The HR trends you can't ignore in 2021
Gartner’s research has revealed a number of trends that will inform people decisions this year.
Based on research from Gartner and conversations with senior HR leaders, Brian Kropp, group vice president and chief of HR research at Gartner offers predictions for trends that HR leaders can’t afford to ignore in 2021.
He points out that in the past year, HR took the lead in responding to a wide range of internal and external pressures, from employee wellbeing to new workforce models.
Some of the trends that Kropp highlights are:
- Employers will shift from managing the employee experience to managing the life experience of their employees
Business leaders now have increased visibility into the personal lives of their employees due to the pandemic. As a result, employers now realise that supporting employees in the entirety of their lives, not only as employees, directly affects their work performance.
Gartner’s 2020 ReimagineHR Employee Survey found that employers who support employees with their life experience see a more than 20 percent increase in the number of employees reporting better mental and physical health.
- More companies will adopt a stance on societal and political issues
More and more people want to work for organisations with comparable cultural values. Gartner research shows that 74 percent of employees expect their employer to become more actively involved in the cultural debates of the day.
- The gender-wage gap will continue to increase as employees return to the workplace
Many organisations are planning to, or have already adopted a hybrid workforce, enabling employees to work from the corporate office, their home, or some alternate location such as a coffee shop or co-working space.
HR leaders are reporting that within their teams, men are more likely to decide to return to their workplace and women are more likely to continue to work remotely. A recent Gartner survey indicates that 64 percent of managers believe that office workers perform better than those who work from home and are likely to reward in-office workers over remote workers.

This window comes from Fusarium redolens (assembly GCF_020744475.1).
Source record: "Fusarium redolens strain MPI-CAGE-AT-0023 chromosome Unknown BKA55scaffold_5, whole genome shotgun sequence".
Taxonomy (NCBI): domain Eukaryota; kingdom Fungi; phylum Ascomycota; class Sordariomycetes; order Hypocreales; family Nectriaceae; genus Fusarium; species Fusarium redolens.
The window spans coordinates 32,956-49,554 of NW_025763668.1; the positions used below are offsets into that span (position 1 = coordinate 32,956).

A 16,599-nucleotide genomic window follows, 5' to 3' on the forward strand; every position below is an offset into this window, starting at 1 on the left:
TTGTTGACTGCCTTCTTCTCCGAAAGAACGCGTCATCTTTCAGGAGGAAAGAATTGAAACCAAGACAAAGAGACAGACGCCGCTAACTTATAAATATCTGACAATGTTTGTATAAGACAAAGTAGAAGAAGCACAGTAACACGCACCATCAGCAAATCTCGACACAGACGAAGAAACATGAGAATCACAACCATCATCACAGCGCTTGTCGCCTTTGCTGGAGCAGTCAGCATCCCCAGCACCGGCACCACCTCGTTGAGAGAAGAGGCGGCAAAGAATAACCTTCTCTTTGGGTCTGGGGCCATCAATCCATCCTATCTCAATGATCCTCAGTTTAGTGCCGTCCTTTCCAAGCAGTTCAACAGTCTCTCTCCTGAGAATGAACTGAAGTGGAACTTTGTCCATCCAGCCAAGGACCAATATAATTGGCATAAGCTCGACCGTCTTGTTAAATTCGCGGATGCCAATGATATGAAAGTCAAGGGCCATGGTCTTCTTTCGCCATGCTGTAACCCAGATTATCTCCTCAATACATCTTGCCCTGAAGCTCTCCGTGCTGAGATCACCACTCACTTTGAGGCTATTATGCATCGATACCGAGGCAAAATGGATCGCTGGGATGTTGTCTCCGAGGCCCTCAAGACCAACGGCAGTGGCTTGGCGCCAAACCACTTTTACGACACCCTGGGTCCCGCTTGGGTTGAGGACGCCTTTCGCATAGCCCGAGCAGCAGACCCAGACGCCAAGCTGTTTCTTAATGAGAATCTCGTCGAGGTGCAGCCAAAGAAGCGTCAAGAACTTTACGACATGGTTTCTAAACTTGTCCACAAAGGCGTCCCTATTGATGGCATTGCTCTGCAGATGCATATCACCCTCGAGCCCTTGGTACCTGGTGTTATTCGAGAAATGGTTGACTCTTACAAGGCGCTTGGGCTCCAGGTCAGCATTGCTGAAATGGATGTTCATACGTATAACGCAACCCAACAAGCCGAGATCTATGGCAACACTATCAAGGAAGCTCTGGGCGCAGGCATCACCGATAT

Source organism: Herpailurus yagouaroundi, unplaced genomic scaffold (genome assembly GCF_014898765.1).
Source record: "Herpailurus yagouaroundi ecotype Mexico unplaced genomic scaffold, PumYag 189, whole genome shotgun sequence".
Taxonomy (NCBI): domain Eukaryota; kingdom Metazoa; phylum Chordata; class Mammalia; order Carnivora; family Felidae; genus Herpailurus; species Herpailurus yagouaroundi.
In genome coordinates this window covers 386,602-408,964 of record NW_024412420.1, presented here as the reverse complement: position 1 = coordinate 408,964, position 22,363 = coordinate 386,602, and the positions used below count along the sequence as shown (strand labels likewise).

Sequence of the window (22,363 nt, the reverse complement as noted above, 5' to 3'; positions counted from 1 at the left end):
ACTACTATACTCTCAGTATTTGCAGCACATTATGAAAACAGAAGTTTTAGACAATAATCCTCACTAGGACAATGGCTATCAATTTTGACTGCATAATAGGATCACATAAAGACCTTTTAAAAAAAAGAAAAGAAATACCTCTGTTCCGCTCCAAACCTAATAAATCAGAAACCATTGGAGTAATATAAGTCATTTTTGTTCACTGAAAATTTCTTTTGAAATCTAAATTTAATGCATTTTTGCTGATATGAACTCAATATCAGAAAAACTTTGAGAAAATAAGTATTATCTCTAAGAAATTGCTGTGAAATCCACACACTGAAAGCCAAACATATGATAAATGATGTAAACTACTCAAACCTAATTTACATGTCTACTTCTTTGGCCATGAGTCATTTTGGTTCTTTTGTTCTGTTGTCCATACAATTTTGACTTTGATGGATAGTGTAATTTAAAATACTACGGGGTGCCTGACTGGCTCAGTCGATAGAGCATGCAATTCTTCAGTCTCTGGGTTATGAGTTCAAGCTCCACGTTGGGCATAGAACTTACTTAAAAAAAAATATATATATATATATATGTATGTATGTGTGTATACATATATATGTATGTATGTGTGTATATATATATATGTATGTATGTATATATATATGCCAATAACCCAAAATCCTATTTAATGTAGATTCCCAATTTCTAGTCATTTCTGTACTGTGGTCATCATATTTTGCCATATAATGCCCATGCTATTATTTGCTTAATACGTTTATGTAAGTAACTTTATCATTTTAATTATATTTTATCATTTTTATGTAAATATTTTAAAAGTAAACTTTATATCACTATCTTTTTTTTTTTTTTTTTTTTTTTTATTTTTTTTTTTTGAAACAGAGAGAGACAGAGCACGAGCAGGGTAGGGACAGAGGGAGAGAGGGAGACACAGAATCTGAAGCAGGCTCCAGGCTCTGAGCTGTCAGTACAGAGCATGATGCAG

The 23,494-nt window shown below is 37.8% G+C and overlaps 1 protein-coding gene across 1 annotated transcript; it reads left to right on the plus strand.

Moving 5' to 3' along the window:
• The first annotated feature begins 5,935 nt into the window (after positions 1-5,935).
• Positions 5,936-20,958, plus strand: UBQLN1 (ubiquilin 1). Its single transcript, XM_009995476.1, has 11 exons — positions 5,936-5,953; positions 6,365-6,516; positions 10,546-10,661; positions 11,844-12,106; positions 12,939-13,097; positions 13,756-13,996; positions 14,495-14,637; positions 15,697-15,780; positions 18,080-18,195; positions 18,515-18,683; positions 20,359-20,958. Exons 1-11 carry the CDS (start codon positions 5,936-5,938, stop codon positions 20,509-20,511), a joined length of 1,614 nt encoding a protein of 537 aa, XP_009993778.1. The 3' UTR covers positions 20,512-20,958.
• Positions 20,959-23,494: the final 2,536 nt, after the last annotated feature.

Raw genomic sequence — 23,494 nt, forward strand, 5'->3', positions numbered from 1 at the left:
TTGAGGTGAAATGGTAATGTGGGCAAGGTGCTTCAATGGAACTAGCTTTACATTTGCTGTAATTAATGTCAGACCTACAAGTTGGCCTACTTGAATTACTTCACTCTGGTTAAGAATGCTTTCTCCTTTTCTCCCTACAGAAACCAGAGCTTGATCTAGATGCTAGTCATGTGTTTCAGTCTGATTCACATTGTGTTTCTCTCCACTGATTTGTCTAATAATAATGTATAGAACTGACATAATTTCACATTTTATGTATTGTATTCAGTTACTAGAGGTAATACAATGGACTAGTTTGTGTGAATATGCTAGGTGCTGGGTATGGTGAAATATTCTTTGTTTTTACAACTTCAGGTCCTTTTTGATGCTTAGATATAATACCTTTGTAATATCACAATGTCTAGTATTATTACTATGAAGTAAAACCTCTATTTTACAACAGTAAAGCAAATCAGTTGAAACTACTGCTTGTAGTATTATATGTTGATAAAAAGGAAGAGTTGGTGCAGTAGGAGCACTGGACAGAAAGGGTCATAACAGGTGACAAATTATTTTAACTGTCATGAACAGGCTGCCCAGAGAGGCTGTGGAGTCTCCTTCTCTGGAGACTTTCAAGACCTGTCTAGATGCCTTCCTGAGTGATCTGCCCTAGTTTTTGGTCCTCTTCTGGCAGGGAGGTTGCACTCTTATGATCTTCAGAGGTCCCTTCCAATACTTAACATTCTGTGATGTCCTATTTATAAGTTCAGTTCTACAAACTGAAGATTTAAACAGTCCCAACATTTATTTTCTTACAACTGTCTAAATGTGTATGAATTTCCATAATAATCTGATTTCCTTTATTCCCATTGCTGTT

If men are more likely to come into the office, we could see managers over-rewarding male employees at the expense of female staff.
- New regulations will limit employee monitoring.
In the past year, companies have invested in technology to passively track and monitor their employees. However, many of these same companies haven’t determined how to balance employee privacy with the technology, and employees are frustrated.
In 2021, emerging regulations will start to put limits on the type of tracking employers can do. Gartner research found that less than 50 percent of employees trust their organisation with their data, and 44 percent don’t receive any information regarding the data collected about them.
- Flexibility will shift from location to time
In 2021, we expect to see a rise of new jobs where employees will be measured by their output, as opposed to an agreed-upon set of hours. Gartner’s 2020 ReimagineHR Employee Survey revealed that only 36 percent of employees were high performers at organisations with a standard 40-hour work week.
- Access to Covid-19 vaccines
Employers that provide the Covid-19 vaccine to their workforce will leverage this opportunity as a key differentiator to attract and retain talent. On the flipside, several companies may face legal action for making it mandatory for employees to have proof of vaccination before allowing them to return to the workplace. The legal contestation may slow the return to the workplace even as vaccines are administered to more people.
- Mental health support will expand
The Covid-19 pandemic has sharpened the focus on wellbeing, with employers now more aware than ever of the impact of mental health on employees and by extension, the workplace. By late March of 2020, 68 percent of organisations had introduced at least one new wellness benefit to help employees during the pandemic. In 2021, employers will go even further and expand mental health benefits.
- Employers will “rent” talent to fill the skills gap
The number of skills that employers are looking for has increased sharply. Gartner analysis shows that companies listed about 33 percent more skills on job ads in 2020 than they did in 2017. Many organisations can’t reskill their existing workforce fast enough to meet their changing needs and will ramp up their use of contract hiring to address the skills deficit.
- Jurisdictions will compete to attract talent rather than trying to get companies to relocate
The new age of remote and hybrid work means that employees aren’t as tied to their employer’s location as they were in the past. This separation between company location and employee location will lead countries to start using their tax policies to incentivise individuals to come and work in their jurisdiction.